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Pressing station for quilters
Need some ideas
Cat n Bull
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Cat n Bull  Friend of PR
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Date: 1/20/14 11:00 AM

I HAVE to get a better way to use my very limited pressing area in my sewing room. Right now I just have a plain old ironing board, which makes pressing larger quilts a challenge.

I have seem some awesome big board pressing areas, but they are all up against a wall on cabinet type foundations.

I do NOT want to try to fight a huge quilt on a board smashed against a wall or have it all pooled on my feet. I want to be able to use BOTH sides of the pressing board.

So...HOW to make that happen on a pressing area that is in limited space? The 2 ends needs to be some sort of cabinet type base to hold it up.

I am stumped.

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Cathryn

Doris W. in TN
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Doris W. in TN  Friend of PR
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In reply to Cat n Bull <<
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Date: 1/20/14 11:03 AM

A "Big Board" or a generic clone is not an option?

Cat n Bull
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In reply to Doris W. in TN <<


Date: 1/20/14 11:06 AM

It is Doris, but I would really LOVE some storage on the ends. Right now I have plastic bins stacked on the floor and hate looking at them.

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Cathryn

Sew Nanny
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Date: 1/20/14 11:08 AM

I am in the same boat as you -- I use my ironing board for large pressing projects. For pressing while I'm piecing I have a June Tailor Cushioned Quilter's Square 'n Blocker that I love. It sits at the end of my cutting table. Unfortunately, my sewing room is crammed full. I even have to set my ironing board up in the hall temporarily and than store it in the closet until I need it again.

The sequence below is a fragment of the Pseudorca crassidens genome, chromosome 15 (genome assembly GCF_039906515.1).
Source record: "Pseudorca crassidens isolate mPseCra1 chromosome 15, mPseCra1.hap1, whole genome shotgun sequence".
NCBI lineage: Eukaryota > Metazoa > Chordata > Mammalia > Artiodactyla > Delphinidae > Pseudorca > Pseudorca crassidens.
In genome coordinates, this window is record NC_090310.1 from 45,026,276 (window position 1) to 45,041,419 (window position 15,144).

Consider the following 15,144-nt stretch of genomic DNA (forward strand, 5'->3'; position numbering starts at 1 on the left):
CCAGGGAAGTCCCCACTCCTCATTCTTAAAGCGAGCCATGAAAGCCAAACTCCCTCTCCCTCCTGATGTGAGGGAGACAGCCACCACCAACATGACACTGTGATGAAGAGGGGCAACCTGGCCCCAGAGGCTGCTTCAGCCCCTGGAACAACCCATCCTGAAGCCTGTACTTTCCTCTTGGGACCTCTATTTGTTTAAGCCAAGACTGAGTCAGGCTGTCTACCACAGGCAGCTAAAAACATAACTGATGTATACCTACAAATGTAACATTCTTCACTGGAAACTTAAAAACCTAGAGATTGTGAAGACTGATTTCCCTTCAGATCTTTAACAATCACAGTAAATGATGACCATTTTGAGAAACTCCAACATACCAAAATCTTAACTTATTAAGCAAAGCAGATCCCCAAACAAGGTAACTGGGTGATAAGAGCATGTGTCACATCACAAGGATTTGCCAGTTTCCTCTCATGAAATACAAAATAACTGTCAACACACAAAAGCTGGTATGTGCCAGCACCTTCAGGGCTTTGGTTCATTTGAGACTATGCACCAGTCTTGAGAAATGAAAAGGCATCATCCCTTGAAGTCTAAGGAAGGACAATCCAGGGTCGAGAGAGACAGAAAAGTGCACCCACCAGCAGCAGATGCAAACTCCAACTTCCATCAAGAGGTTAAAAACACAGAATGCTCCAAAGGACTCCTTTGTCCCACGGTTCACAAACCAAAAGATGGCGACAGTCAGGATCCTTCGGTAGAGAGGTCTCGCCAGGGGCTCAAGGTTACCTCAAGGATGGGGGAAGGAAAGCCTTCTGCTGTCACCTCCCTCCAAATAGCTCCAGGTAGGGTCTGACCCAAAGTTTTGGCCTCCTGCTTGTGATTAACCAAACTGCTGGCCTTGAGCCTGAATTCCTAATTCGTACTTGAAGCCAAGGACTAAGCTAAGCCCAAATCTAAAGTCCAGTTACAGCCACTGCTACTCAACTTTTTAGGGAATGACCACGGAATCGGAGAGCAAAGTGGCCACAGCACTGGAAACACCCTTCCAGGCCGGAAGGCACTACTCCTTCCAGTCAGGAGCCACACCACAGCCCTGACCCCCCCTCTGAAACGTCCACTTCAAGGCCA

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Patricia
Bernina B780E ~ Bernina B380 ~ Juki MO-735
Bernina DesignerPlus 7

"It is better to light a candle than curse the darkness." Eleanor Roosevelt

SewBusy63
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SewBusy63
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In reply to Cat n Bull <<
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Date: 1/20/14 11:09 AM

How you want it to be? Why do you need two sides? It's very easy to make your own. You can make one that you can lay on your cutting table or ironing board. We used an older counter top without the back splash, added three layers of high loft poly batting by stapling it underneath and then cotton on it. Once the batting was smashed by ironing, it is perfect. You can use a piece of plywood and do the same. Cut it down to size, add batting/cotton top, secure to sides then you can use both sides.

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~Diana~

♥ Bernina 830E ♥ Bernina 1150MDA serger

✝The Lord is my Light and my Salvation: whom shall I fear? The Lord is the strength of my life; of whom shall I be afraid? Psalm 27:1✝

SewBusy63
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In reply to Cat n Bull <<


Date: 1/20/14 11:12 AM

Ok, I was posting my reply when you did yours to Doris. Is your husband handy in the carpentry dept? If so, then find a couple of cabinets that will fit your needs and add the homemade board I described on top. Secure it to the cabinets. Voila! A large, pressing station.